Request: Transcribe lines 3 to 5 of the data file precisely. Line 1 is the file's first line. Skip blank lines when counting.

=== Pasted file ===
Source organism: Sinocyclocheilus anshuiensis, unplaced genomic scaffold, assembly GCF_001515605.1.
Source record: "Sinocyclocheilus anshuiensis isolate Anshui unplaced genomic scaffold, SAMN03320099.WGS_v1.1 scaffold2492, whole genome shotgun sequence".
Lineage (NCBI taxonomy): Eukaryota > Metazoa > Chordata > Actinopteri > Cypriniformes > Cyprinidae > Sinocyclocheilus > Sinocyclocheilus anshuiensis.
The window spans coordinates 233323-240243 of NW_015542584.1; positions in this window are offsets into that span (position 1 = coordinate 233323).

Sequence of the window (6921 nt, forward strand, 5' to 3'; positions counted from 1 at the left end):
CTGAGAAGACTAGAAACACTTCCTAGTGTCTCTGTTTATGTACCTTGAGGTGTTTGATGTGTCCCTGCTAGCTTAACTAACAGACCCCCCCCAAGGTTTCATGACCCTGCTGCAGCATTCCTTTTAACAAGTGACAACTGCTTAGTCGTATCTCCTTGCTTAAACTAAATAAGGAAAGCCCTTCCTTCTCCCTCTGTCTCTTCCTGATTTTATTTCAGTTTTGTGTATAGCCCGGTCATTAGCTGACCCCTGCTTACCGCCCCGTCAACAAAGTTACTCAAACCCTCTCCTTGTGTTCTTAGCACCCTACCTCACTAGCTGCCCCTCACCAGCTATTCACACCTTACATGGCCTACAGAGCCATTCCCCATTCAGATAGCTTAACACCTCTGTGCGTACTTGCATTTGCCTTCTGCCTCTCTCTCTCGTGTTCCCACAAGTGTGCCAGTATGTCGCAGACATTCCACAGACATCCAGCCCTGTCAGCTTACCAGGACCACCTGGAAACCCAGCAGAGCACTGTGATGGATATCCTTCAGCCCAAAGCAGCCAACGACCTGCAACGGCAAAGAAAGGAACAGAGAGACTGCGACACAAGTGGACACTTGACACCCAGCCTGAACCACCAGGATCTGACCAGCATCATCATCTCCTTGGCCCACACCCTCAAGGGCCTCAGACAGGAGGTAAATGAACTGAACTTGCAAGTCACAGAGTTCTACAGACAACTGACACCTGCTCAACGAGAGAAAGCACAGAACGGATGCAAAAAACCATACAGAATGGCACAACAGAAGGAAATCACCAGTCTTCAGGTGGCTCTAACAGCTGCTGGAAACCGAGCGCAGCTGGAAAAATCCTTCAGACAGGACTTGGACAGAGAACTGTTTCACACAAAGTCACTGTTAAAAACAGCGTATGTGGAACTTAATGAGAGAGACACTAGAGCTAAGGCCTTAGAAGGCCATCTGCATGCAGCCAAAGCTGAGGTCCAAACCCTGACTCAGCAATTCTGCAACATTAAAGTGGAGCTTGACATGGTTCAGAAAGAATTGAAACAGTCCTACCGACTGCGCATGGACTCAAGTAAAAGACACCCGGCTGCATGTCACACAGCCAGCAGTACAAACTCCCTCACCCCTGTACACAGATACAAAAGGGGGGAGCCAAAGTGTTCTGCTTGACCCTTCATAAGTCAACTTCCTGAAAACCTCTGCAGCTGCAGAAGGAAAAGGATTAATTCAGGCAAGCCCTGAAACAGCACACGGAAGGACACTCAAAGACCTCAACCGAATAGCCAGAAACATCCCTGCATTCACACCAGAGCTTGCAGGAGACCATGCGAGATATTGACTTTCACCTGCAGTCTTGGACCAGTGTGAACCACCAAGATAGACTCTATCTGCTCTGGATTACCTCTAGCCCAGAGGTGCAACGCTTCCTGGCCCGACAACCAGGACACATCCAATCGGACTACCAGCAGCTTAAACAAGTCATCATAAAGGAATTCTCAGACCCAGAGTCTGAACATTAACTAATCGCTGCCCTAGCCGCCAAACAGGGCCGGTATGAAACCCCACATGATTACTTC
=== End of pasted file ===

Lineage (NCBI taxonomy): Eukaryota > Metazoa > Chordata > Actinopteri > Cypriniformes > Cyprinidae > Sinocyclocheilus > Sinocyclocheilus anshuiensis.
The window spans coordinates 233323-240243 of NW_015542584.1; positions in this window are offsets into that span (position 1 = coordinate 233323).

Sequence of the window (6921 nt, forward strand, 5' to 3'; positions counted from 1 at the left end):